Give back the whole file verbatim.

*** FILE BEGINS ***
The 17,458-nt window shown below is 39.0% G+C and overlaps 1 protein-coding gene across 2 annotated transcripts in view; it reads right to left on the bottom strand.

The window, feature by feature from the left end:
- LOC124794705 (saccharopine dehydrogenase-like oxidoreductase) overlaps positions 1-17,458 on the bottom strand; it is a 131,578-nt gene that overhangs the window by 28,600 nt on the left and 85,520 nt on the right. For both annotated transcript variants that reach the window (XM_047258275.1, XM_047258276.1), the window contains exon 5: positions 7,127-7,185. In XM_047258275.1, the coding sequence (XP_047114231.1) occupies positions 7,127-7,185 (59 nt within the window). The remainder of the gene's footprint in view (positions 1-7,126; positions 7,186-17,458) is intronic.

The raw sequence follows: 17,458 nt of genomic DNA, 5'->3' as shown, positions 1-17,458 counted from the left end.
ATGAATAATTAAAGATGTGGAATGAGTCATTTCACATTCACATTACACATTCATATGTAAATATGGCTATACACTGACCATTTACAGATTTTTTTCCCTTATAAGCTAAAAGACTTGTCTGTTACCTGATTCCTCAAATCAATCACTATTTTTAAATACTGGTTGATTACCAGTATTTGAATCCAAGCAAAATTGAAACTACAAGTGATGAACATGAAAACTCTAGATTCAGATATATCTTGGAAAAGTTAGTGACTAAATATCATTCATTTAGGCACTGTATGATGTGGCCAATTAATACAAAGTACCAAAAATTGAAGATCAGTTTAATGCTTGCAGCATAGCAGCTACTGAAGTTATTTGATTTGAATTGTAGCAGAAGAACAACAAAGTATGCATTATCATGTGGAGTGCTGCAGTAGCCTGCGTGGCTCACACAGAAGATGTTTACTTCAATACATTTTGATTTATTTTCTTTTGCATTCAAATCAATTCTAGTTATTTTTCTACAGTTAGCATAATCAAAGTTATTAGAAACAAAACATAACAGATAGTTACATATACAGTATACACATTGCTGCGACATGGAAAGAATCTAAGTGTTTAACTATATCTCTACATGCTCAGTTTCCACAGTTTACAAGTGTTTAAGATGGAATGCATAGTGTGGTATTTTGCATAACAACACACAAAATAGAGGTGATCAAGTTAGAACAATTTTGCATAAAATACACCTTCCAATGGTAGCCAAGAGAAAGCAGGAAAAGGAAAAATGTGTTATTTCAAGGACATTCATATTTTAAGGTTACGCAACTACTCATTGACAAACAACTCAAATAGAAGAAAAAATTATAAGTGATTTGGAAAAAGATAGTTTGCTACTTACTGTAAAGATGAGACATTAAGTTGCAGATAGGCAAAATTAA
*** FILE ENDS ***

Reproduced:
The 17,458-nt window shown below is 39.0% G+C and overlaps 1 protein-coding gene across 2 annotated transcripts in view; it reads right to left on the bottom strand.

The window, feature by feature from the left end:
- LOC124794705 (saccharopine dehydrogenase-like oxidoreductase) overlaps positions 1-17,458 on the bottom strand; it is a 131,578-nt gene that overhangs the window by 28,600 nt on the left and 85,520 nt on the right. For both annotated transcript variants that reach the window (XM_047258275.1, XM_047258276.1), the window contains exon 5: positions 7,127-7,185. In XM_047258275.1, the coding sequence (XP_047114231.1) occupies positions 7,127-7,185 (59 nt within the window). The remainder of the gene's footprint in view (positions 1-7,126; positions 7,186-17,458) is intronic.

The raw sequence follows: 17,458 nt of genomic DNA, 5'->3' as shown, positions 1-17,458 counted from the left end.
ATGAATAATTAAAGATGTGGAATGAGTCATTTCACATTCACATTACACATTCATATGTAAATATGGCTATACACTGACCATTTACAGATTTTTTTCCCTTATAAGCTAAAAGACTTGTCTGTTACCTGATTCCTCAAATCAATCACTATTTTTAAATACTGGTTGATTACCAGTATTTGAATCCAAGCAAAATTGAAACTACAAGTGATGAACATGAAAACTCTAGATTCAGATATATCTTGGAAAAGTTAGTGACTAAATATCATTCATTTAGGCACTGTATGATGTGGCCAATTAATACAAAGTACCAAAAATTGAAGATCAGTTTAATGCTTGCAGCATAGCAGCTACTGAAGTTATTTGATTTGAATTGTAGCAGAAGAACAACAAAGTATGCATTATCATGTGGAGTGCTGCAGTAGCCTGCGTGGCTCACACAGAAGATGTTTACTTCAATACATTTTGATTTATTTTCTTTTGCATTCAAATCAATTCTAGTTATTTTTCTACAGTTAGCATAATCAAAGTTATTAGAAACAAAACATAACAGATAGTTACATATACAGTATACACATTGCTGCGACATGGAAAGAATCTAAGTGTTTAACTATATCTCTACATGCTCAGTTTCCACAGTTTACAAGTGTTTAAGATGGAATGCATAGTGTGGTATTTTGCATAACAACACACAAAATAGAGGTGATCAAGTTAGAACAATTTTGCATAAAATACACCTTCCAATGGTAGCCAAGAGAAAGCAGGAAAAGGAAAAATGTGTTATTTCAAGGACATTCATATTTTAAGGTTACGCAACTACTCATTGACAAACAACTCAAATAGAAGAAAAAATTATAAGTGATTTGGAAAAAGATAGTTTGCTACTTACTGTAAAGATGAGACATTAAGTTGCAGATAGGCAAAATTAA